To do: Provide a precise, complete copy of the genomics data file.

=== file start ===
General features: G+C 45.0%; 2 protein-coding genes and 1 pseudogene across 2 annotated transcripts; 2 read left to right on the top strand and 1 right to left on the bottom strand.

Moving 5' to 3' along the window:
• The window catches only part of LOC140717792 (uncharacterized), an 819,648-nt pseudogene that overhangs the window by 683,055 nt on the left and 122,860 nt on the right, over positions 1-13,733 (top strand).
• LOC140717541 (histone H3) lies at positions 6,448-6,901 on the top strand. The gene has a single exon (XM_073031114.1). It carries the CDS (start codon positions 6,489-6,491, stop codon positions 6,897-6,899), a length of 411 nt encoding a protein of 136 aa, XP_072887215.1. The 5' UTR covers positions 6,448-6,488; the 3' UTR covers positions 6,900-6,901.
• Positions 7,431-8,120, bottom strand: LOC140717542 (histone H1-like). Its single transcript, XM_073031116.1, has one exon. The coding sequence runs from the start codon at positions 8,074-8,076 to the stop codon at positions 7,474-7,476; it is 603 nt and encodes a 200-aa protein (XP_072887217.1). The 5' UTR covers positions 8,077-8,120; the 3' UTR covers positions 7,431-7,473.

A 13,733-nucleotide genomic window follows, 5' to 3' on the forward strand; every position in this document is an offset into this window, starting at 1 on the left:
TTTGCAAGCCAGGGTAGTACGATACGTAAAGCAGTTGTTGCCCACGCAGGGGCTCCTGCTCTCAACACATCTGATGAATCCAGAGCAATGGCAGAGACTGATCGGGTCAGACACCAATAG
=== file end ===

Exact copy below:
General features: G+C 45.0%; 2 protein-coding genes and 1 pseudogene across 2 annotated transcripts; 2 read left to right on the top strand and 1 right to left on the bottom strand.

Moving 5' to 3' along the window:
• The window catches only part of LOC140717792 (uncharacterized), an 819,648-nt pseudogene that overhangs the window by 683,055 nt on the left and 122,860 nt on the right, over positions 1-13,733 (top strand).
• LOC140717541 (histone H3) lies at positions 6,448-6,901 on the top strand. The gene has a single exon (XM_073031114.1). It carries the CDS (start codon positions 6,489-6,491, stop codon positions 6,897-6,899), a length of 411 nt encoding a protein of 136 aa, XP_072887215.1. The 5' UTR covers positions 6,448-6,488; the 3' UTR covers positions 6,900-6,901.
• Positions 7,431-8,120, bottom strand: LOC140717542 (histone H1-like). Its single transcript, XM_073031116.1, has one exon. The coding sequence runs from the start codon at positions 8,074-8,076 to the stop codon at positions 7,474-7,476; it is 603 nt and encodes a 200-aa protein (XP_072887217.1). The 5' UTR covers positions 8,077-8,120; the 3' UTR covers positions 7,431-7,473.

A 13,733-nucleotide genomic window follows, 5' to 3' on the forward strand; every position in this document is an offset into this window, starting at 1 on the left:
TTTGCAAGCCAGGGTAGTACGATACGTAAAGCAGTTGTTGCCCACGCAGGGGCTCCTGCTCTCAACACATCTGATGAATCCAGAGCAATGGCAGAGACTGATCGGGTCAGACACCAATAG